Britain's chief veterinary officer has said the threat of the current outbreak of foot and mouth disease spreading beyond Surrey is minimal.
The statement however comes despite confirmation that cattle at a third farm in the area had been suspected of infection and culled.
Debby Reynolds the chief veterinary officer, was announcing the lifting of some restrictions on animal movement, saying the collection of dead animals and the movement of animals to slaughterhouses would be permitted under licence from midnight.
The latest suspected outbreak was on a farm next to the site of the second suspected case of the disease, and once again close to the Pirbright laboratories, where foot and mouth vaccines are being developed.
Wales and Scotland have also announced a similar relaxation of restrictions on animal movements.
Only farms, transport companies and abattoirs that met "stringent" biosecurity measures are permitted to move or accept livestock for slaughter.
The National Farmers' Union has welcomed the announcement saying it is the first step to getting the industry back to normal and maintaining supplies of home-produced meat to consumers.
The union says livestock farmers must however remain vigilant, check their stock regularly and report anything suspicious immediately.
A European Commission ban on meat exports from the UK remains in place.
The privately run laboratory at the centre of the investigation Merial Animal Health, continues to insist there has been no breach in its biosecurity.
A report by the Health and Safety Executive (HSE) says there was a "strong probability" that its Pirbright lab, or the Institute for Animal Health on the same site, was the source of the outbreak.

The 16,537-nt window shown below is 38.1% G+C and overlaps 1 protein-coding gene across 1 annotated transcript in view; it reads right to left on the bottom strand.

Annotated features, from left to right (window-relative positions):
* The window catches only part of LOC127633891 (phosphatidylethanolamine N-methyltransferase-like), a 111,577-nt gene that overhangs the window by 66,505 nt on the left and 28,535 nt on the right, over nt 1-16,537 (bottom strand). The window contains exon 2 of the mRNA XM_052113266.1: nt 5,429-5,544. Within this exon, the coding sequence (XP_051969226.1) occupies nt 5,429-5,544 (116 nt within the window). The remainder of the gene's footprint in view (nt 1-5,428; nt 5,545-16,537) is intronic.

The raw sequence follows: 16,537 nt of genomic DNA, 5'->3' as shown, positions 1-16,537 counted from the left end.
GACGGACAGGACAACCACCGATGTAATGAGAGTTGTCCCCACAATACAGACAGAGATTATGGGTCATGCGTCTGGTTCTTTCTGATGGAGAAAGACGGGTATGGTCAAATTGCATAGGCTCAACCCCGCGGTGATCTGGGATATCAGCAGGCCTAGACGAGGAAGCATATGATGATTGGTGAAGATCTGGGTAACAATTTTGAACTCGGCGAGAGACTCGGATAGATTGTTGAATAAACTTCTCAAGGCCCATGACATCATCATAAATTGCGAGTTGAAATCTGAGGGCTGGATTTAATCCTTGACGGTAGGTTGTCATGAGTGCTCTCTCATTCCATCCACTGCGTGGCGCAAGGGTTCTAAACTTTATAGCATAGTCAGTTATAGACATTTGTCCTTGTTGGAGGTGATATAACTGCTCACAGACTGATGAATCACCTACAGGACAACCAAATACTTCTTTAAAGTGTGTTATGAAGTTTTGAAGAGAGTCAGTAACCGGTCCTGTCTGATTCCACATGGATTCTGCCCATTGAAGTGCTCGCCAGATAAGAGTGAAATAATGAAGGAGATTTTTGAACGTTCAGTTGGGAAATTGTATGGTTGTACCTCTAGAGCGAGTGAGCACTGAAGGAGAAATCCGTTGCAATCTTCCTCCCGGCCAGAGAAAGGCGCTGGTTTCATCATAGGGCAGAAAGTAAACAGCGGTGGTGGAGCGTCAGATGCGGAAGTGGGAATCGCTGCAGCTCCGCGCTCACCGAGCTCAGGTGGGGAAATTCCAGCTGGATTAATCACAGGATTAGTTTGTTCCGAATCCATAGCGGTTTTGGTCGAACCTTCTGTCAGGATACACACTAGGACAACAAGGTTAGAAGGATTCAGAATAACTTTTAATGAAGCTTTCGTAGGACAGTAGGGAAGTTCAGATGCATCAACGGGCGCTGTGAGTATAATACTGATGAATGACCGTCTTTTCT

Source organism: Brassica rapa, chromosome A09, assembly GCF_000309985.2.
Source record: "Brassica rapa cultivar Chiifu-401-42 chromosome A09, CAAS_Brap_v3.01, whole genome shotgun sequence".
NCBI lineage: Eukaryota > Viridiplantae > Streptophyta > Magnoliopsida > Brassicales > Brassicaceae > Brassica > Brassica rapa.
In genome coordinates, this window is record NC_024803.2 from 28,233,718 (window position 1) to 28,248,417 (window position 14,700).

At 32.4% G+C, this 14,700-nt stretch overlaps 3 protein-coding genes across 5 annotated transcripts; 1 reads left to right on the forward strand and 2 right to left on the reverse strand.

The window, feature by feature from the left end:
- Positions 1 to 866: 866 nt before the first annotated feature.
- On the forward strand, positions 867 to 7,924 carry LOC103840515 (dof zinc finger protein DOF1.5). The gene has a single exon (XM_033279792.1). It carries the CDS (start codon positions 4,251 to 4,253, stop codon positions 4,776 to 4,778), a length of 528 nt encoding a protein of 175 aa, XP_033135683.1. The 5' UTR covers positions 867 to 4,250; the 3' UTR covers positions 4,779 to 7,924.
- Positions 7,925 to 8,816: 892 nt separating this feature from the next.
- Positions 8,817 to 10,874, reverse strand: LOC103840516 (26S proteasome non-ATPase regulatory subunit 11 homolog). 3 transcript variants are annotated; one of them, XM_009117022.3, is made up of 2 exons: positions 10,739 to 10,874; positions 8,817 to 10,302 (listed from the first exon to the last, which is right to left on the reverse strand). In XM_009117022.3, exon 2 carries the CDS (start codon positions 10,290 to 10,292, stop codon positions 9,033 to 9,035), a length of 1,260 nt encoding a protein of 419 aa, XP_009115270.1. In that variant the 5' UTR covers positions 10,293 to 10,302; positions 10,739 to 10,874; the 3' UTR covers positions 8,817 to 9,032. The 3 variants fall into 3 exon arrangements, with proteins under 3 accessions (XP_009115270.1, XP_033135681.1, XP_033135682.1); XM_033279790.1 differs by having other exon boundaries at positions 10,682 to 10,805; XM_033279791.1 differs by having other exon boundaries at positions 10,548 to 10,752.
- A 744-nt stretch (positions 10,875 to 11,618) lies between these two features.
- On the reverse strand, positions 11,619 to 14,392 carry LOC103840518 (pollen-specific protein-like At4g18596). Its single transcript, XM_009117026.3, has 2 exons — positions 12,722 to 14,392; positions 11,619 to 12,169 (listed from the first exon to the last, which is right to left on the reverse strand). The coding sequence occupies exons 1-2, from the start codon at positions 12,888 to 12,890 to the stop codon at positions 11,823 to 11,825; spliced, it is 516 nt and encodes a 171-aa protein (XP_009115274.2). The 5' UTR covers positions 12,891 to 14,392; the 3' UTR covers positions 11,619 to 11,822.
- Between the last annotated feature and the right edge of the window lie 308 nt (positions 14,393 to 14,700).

Merial's own investigation has apparently found no evidence that the virus had spread from its centre via humans and says it has complete confidence in its health and safety procedures.
Both laboratories, which develop vaccines against foot-and-mouth, handle the exact, rare strain of the virus, isolated by British scientists 40 years ago, that struck the herd.
Merial was producing larger quantities for vaccines while the IAH was using small amounts for research.
Merial has also rejected suggestions that wastewater it released into the environment might have been a possible cause of the outbreak.
The company says it does not release water from the site and the water used in virus production is treated and then transferred to the IAH site who treat it further and then release it.
Merial are continuing to cooperate with the HSE investigation into the outbreak while the environment secretary, has conceded that there is concern over the possibility that the outbreak was the result of sabotage.
The HSE report has ruled out the airborne transmission of the virus and also suggests that the risk of waterborne transmission alone was negligible.
But the flooding theory has not been totally dismissed; if surface water on the Pirbright site became contaminated, someone moving from the facility to surrounding land could have carried the virus on his or her footwear.
The Department for Environment, Food and Rural Affairs (DEFRA) has said it is investigating unconfirmed reports that a worker at one of the Pirbright labs has an allotment near the farm where the outbreak was first detected.
Merial has voluntarily halted commercial production at the Pirbright site, but is producing 300,000 doses of foot and mouth vaccine for the government.
Experts say this poses no risk because the vaccine does not involve the use of a live virus.
Britain's livestock industry has annual meat exports worth more than $1 billion, and there are fears of a repeat of a foot-and-mouth crisis in 2001 that devastated farming and cost the country about 8.5 billion pounds ($17 billion).